Target saw a surge of shoppers head to its stores and website during the 2018 holiday season, a sign that its investments in store remodels and delivery services are paying off, and an early sign that consumers across the U.S. spent more on gifts this year.
The retailer said Thursday that sales at its stores and website operating for at least 12 months climbed 5.7 percent this past holiday season. That compares with growth of 3.4 percent a year ago and surpasses some analysts’ expectations.
But Target shares were last down 4 percent on the heels of a slew of other retailers including Macy’s and Kohl’s reporting more disappointing holiday sales. Expectations for the retail industry have been high — with strong consumer confidence and low unemployment in the U.S. making a healthy backdrop to operate in. For some, though, sales growth is starting to decelerate.
Based on Thursday’s results, Target said it is maintaining its profit outlook for the fourth quarter and fiscal 2018. It also announced the retirement of CFO Cathy Smith among some management changes.
Overall, CEO Brian Cornell said he’s “very pleased” with Target’s performance during November and December, in stores and online. The company said it managed to attract more shoppers who also spent slightly more per visit. Some of its strongest sales were in the baby and toy categories.
“In 2019, we expect to build on this momentum … and deliver profitable growth throughout the year,” Cornell said in a statement.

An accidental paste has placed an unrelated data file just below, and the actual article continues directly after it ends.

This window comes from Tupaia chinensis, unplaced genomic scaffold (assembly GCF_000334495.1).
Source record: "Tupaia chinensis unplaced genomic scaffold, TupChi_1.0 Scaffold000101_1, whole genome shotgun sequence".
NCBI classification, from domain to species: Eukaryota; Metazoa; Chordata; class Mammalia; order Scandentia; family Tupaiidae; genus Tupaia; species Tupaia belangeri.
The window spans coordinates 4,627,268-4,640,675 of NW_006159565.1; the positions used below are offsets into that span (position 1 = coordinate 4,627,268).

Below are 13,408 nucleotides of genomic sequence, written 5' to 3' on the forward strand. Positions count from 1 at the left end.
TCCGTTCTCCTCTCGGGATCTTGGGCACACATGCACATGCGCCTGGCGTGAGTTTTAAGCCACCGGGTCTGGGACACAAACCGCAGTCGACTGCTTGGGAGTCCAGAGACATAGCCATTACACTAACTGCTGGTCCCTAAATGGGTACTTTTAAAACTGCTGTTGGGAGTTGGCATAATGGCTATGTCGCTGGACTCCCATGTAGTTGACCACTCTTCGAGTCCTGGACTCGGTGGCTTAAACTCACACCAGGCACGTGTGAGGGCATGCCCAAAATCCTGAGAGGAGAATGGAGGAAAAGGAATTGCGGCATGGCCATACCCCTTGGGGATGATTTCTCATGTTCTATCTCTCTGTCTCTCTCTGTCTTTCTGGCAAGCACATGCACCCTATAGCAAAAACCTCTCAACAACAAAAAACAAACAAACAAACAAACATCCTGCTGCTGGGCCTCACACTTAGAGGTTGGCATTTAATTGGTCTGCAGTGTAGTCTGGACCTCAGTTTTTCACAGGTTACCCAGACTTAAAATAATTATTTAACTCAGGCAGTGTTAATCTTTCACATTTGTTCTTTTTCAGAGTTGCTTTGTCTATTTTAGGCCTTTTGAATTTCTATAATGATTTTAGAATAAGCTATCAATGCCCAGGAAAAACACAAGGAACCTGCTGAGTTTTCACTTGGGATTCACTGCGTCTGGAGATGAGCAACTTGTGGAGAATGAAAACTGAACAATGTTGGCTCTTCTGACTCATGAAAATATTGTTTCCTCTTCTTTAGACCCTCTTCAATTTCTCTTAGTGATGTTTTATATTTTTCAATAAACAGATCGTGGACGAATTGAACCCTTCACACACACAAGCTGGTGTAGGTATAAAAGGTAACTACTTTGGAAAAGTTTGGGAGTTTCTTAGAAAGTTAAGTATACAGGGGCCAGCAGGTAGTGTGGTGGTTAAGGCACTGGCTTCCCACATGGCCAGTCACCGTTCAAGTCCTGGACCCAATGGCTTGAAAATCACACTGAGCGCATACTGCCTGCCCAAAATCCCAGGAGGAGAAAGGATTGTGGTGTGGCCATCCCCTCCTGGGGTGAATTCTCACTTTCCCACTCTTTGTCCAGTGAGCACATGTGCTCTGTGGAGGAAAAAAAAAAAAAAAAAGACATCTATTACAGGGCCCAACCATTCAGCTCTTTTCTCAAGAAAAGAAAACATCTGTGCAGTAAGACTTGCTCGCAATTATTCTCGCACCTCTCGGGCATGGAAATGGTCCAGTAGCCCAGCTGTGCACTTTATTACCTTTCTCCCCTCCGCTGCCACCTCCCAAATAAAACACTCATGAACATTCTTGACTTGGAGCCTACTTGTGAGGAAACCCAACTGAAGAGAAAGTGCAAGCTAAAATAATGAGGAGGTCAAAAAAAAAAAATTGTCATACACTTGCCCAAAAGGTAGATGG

Target said digital sales were up 29 percent during the holidays, thanks to the retailer offering more delivery options like buy online pick up in store. It said the amount of online orders fulfilled through either in-store pickup or a curbside pickup services was up 60 percent from a year ago and accounted for roughly 25 percent of online sales during November and December. Target said it remains on track to report digital sales growth of more than 25 percent in 2018, which would make it the fifth consecutive year it’s been able to do so.
Target is still expecting same-store sales growth of roughly 5 percent during the fourth quarter, and adjusted earnings per share for fiscal 2018 of $5.30 to $5.50. Analysts who cover the company have been calling for fourth-quarter same-store sales growth of 5.1 percent and full-year earnings of $5.39 per share, according to a survey by Refinitiv.
Should Target meet its same-store sales expectations for the fourth quarter, the company said, it will make 2018 its strongest year for sales growth since 2005.
Just before the holiday season, Cornell told analysts there was “no sign” consumer spending was cooling. That was after he said the consumer environment in the U.S. was in best shape he’d seen in his career, helping fuel Target’s growth.
Target’s latest investments — like remodeling bigger stores, opening up smaller-format shops in certain cities and adding more in-house brands — “are helping it compete with the likes of Walmart in terms of prices, the department stores in terms of merchandising, and Amazon in terms of delivery,” Telsey Advisory Group analyst Joseph Feldman said in a note to clients ahead of Thursday’s press release.
Feldman was expecting Target’s same-store sales would be up 5 percent during the holidays. Like many retailers, he said Target should have benefited from a longer shopping season — more days in between Thanksgiving and Christmas — and the demise of Toys R Us and the bankruptcy filing by Sears.
In addition to Smith’s departure as Target CFO, which is expected to happen once a successor is named, Target said its HR chief, Stephanie Lundquist, will take a new role as president of food and beverage. She will be reporting directly to Cornell. Melissa Kremer will be taking over Lundquist’s HR role.
As of market close on Wednesday, Target shares were up about 6 percent this year, bringing the retailer’s market cap to roughly $36.7 billion.